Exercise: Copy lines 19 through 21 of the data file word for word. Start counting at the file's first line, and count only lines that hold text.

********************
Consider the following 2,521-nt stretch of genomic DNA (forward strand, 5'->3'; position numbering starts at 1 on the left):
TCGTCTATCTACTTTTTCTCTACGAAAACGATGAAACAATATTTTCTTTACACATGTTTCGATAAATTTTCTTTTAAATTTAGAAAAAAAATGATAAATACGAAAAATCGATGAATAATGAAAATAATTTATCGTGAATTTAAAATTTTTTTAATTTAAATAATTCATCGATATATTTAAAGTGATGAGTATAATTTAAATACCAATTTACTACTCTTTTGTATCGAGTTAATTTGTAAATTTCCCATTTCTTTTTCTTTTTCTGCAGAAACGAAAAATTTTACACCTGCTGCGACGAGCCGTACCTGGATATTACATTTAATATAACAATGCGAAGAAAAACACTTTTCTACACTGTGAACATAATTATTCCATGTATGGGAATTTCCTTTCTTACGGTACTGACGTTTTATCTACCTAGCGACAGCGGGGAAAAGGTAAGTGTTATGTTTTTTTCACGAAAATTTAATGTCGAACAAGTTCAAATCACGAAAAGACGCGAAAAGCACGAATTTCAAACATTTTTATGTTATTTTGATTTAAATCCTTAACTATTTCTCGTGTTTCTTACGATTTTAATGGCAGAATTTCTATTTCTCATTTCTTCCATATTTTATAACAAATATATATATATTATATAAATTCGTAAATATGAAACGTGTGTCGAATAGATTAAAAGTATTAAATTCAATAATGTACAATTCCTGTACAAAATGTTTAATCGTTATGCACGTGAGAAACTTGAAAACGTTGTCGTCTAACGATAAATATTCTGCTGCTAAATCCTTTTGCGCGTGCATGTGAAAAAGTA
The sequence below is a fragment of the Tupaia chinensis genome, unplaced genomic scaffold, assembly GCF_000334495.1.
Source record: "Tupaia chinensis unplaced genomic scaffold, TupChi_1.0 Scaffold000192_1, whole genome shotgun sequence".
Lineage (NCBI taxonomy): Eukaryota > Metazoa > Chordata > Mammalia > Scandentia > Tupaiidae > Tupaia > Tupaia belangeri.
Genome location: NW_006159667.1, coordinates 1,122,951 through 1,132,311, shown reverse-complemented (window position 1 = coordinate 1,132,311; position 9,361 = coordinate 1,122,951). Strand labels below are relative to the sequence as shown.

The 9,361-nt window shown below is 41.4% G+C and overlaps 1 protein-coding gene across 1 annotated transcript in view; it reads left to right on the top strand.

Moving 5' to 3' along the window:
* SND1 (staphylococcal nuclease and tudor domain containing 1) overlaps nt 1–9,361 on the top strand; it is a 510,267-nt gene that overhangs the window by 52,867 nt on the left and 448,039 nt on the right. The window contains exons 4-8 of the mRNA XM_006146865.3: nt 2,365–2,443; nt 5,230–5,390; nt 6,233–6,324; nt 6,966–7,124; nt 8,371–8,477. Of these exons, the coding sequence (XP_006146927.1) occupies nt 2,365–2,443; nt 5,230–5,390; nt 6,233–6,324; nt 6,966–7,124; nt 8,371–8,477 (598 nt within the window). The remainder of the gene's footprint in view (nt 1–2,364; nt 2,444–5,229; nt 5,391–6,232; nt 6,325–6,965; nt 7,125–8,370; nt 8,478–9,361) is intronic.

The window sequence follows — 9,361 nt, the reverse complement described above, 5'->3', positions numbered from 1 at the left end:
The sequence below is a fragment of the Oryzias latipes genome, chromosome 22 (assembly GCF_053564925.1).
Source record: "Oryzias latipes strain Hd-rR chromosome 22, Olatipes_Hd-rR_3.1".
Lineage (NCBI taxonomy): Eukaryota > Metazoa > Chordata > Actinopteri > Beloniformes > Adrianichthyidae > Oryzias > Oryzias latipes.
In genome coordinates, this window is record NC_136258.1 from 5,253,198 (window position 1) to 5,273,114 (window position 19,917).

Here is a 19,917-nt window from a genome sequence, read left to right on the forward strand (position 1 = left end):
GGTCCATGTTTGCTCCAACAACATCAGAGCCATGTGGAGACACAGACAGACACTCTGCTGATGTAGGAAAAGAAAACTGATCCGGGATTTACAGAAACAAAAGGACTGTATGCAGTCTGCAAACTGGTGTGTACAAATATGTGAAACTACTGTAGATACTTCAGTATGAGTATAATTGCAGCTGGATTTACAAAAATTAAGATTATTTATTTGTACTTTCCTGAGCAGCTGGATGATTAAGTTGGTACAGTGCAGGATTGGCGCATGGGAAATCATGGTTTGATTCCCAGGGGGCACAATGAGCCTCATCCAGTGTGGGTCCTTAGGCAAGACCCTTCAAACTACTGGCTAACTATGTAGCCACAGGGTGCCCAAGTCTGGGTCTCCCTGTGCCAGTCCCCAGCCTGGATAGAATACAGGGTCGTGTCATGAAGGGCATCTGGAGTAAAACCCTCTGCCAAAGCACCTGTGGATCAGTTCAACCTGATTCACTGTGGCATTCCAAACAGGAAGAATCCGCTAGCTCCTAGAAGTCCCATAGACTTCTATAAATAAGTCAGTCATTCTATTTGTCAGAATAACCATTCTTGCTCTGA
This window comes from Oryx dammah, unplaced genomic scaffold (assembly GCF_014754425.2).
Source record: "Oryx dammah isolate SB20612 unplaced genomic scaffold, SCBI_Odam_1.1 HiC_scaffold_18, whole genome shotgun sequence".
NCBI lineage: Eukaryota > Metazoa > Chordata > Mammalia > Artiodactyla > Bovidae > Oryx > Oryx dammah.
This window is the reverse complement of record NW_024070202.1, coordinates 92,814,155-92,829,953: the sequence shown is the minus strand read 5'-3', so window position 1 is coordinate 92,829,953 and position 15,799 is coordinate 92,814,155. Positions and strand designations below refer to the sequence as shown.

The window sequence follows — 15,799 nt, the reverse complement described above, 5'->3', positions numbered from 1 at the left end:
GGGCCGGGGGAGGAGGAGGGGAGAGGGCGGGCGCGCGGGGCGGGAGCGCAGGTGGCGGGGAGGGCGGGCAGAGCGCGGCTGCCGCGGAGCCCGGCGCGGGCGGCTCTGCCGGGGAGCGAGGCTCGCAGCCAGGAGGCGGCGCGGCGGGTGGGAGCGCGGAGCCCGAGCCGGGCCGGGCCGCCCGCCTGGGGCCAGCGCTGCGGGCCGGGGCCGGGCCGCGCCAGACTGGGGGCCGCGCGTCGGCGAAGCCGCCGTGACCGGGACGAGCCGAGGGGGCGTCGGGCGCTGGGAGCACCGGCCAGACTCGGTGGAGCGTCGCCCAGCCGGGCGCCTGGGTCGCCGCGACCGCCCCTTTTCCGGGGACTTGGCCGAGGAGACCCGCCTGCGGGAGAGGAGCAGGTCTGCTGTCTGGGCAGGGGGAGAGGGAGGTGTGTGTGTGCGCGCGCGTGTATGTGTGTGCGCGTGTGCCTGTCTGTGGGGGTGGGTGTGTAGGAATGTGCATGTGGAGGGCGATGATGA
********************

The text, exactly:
NCBI lineage: Eukaryota > Metazoa > Chordata > Mammalia > Artiodactyla > Bovidae > Oryx > Oryx dammah.
This window is the reverse complement of record NW_024070202.1, coordinates 92,814,155-92,829,953: the sequence shown is the minus strand read 5'-3', so window position 1 is coordinate 92,829,953 and position 15,799 is coordinate 92,814,155. Positions and strand designations below refer to the sequence as shown.

The window sequence follows — 15,799 nt, the reverse complement described above, 5'->3', positions numbered from 1 at the left end: